In one myth, the powerful sage Agastya drinks up the entire ocean, and later spits it back out, causing it to become salty forever. Image Credit: Wikimedia Commons/Ramanarayanadatta Astri

Long before scientific research and search engines like Google, when children around the world asked their parents why sea water was so salty, they received some truly creative, bizarre explanations.

Click start to play today’s Spell It, where you can find the word ‘salty’.

Today, we know that dissolved salts in rivers and surface runoff flow into the oceans, and deep-sea hydrothermal vents release saline emissions. Not an interesting explanation to a four-year-old, by any means. Instead, folk tales in the past made up intriguing origins for salt in the sea. Here are a few to note:

1. Nordic folktale: The giantess

A pair of Nordic giantesses, Fenja and Menja, were enslaved by an evil king. He forced them to work a magic millstone that ground out wealth and prosperity for King Frodi – and he never granted them a break. One day, finally fed up, the giantesses cursed the king and appealed to the sea king for help. He helped them grind out an entire army that destroyed King Frodi, and then welcomed the giantesses aboard his massive ship. In return for his help, he asked them to grind salt – so much was made that the ship grew too heavy, and sank, dumping its salty cargo into the sea. Et voila, that’s how a salty ocean was formed!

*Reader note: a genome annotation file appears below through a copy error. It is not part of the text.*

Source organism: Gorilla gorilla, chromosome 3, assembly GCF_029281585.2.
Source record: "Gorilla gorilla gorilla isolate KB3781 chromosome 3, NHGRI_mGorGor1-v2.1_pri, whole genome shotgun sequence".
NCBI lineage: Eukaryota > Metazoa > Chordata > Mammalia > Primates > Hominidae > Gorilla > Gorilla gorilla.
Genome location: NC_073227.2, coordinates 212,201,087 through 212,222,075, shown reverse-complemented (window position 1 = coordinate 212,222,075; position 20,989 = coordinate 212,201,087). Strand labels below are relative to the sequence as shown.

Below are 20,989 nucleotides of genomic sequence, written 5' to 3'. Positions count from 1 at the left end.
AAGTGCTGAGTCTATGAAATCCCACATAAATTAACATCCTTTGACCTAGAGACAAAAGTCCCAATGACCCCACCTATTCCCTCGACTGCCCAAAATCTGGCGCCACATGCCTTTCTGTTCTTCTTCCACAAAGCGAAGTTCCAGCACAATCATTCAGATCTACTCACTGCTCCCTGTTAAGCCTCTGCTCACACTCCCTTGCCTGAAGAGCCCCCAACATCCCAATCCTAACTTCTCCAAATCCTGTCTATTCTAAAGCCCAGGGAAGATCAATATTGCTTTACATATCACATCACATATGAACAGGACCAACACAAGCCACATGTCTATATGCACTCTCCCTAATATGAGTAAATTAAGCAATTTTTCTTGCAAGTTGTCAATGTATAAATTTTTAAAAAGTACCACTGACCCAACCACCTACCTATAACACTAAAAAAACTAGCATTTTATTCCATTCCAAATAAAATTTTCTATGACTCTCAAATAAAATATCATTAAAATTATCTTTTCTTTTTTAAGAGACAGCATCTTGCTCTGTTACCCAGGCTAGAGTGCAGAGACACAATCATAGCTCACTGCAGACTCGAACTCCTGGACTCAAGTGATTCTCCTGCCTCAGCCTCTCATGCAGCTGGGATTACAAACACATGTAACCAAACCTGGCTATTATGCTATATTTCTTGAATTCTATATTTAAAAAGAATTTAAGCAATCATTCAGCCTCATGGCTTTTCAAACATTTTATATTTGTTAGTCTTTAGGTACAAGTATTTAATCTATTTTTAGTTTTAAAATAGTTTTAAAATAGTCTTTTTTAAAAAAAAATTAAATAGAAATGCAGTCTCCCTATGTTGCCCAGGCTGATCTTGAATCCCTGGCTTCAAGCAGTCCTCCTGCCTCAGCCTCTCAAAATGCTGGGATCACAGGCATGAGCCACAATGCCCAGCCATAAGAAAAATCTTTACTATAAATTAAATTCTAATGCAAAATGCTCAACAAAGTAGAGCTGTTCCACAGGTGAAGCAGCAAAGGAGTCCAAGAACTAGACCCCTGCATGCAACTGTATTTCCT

2. Filipino folktale: A doomed dowry

When the world was still a relatively young place, and all the seas were full of fresh water, there lived a selfish old woman, on a lonely island in the middle of the Visayan Sea, in the Philippines. She was the only one person in the world to own a cave that produced salt – and it made her very wealthy. When a sea deity’s son, named Marag-sa-tubig, saw her daughter Aliwan, he was smitten and wanted to marry her. But the greedy old woman demanded 100 boatloads of gold in exchange for Aliwan’s hand. Marag-sa-tubig tried to get his hands on gold, but had no luck. Desperate, he asked his best friend, the monsoon deity, to wreck any gold-carrying ships so that he could collect the gold for the dowry. He did as he was asked, and began a storm that didn’t end. Many ships sank, and Marag-sa-tubig almost reached his goal, when one day, in a cruel twist of fate, Aliwan was onboard one of the ships that sank. Distraught, Marag-sa-tubig grieved for his lost love, and forgot to tell the monsoon deity to stop the storm. Eventually, it swept over the island with the salt cave, drowning it completely, and turning the seas salty forever.

3. Indian folktale: Agastya’s aid

In a battle from Hindu mythology, between deities and demons, the demons quickly realised they were losing. They dashed to their hideout under the sea, where the deities couldn’t reach them. So close to victory, the deities didn’t want to give up. So, they called upon the powerful sage Agastya, who assisted by drinking the entire ocean, and revealing the demons in their hide-out. They were swiftly defeated, and at the end of the battle, when it was time to return the water, Agastya was called upon again. He spewed it back out, and the ocean has been salty ever since.

What do you think of these folktales? Play today’s Spell It and tell us at